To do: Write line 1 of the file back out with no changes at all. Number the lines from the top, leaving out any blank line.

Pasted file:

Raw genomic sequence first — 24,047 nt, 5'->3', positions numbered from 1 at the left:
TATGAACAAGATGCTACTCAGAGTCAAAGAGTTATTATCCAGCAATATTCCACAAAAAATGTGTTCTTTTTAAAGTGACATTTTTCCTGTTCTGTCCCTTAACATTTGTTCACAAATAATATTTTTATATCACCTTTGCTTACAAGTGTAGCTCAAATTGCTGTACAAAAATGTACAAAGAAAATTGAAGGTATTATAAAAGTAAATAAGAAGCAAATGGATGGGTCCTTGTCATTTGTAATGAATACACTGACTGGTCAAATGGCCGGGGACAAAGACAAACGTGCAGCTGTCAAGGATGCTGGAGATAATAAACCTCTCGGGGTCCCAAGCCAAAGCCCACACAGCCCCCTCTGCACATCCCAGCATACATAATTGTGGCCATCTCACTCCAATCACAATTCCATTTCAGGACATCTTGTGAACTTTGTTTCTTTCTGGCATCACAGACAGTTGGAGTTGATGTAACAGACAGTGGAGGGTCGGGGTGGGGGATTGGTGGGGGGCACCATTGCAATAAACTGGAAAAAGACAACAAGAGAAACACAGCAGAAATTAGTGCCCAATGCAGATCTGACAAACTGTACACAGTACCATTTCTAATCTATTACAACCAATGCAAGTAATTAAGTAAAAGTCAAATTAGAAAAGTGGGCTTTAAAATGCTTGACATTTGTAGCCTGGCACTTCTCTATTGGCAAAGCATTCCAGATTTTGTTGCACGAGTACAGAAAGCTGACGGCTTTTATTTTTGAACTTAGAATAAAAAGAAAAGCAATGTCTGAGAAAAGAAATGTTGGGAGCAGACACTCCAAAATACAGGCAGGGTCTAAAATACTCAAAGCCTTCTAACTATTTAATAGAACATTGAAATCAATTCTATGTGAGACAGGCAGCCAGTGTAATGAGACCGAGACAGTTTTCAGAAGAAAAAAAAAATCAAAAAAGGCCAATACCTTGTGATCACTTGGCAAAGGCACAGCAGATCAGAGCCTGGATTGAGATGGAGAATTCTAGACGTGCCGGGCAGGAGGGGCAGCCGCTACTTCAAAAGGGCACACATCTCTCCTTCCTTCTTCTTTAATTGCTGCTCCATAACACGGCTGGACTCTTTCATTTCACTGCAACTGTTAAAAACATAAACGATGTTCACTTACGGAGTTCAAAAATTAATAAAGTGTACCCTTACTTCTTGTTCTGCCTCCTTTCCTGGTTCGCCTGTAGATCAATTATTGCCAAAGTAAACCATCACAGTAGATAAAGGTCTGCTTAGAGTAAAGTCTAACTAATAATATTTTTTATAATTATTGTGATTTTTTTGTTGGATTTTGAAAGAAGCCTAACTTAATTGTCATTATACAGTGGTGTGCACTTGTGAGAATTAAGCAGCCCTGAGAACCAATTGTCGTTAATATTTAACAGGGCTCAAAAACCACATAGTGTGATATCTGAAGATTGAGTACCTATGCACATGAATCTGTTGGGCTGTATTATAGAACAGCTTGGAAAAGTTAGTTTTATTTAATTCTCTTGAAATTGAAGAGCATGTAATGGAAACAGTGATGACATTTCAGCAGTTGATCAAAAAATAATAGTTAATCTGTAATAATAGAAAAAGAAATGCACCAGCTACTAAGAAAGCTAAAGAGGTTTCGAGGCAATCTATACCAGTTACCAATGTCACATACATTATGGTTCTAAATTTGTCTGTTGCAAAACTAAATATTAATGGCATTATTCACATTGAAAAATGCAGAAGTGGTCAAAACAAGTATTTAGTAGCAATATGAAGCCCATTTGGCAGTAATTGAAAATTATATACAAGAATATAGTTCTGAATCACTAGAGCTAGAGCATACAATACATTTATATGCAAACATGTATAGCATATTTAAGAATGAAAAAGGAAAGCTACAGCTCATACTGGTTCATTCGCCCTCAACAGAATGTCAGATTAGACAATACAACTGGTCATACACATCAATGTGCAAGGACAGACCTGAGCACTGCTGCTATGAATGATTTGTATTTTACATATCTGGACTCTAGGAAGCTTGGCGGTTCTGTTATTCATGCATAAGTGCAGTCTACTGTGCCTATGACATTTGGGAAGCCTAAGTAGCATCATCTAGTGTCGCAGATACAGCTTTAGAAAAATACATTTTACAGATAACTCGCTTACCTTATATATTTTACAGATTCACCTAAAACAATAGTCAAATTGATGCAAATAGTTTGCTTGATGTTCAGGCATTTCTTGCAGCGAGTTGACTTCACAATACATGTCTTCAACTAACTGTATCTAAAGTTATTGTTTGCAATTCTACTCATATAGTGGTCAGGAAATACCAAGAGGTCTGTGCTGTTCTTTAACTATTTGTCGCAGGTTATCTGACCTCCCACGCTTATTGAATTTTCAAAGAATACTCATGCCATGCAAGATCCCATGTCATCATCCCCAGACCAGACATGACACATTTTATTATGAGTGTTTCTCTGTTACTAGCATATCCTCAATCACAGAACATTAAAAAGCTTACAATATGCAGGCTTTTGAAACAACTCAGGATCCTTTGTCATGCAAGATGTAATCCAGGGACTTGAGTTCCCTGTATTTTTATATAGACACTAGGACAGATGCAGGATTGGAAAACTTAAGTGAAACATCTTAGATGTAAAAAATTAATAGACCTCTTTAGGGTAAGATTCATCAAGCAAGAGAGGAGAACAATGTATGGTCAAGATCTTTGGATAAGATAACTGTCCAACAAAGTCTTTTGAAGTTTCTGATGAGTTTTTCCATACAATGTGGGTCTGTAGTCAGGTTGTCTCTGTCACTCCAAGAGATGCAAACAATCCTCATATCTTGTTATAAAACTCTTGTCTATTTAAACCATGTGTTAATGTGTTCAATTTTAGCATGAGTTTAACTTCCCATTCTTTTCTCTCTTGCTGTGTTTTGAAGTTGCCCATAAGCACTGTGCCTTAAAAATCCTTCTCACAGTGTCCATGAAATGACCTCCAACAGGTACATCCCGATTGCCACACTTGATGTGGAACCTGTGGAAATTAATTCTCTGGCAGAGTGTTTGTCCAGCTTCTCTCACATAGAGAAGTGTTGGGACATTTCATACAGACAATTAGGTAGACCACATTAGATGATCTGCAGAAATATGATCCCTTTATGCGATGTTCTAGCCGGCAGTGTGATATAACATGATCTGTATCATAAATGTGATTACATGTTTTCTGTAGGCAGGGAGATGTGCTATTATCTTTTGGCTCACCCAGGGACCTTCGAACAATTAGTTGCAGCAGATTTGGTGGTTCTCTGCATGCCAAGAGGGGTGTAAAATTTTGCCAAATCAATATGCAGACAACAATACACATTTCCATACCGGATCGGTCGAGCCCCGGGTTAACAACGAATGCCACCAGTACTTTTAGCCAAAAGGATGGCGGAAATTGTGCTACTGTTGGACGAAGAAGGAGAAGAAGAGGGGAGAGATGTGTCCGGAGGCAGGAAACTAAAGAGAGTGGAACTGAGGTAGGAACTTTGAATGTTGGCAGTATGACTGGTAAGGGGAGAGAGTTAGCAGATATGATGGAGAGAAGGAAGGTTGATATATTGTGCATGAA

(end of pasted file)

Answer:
Raw genomic sequence first — 24,047 nt, 5'->3', positions numbered from 1 at the left: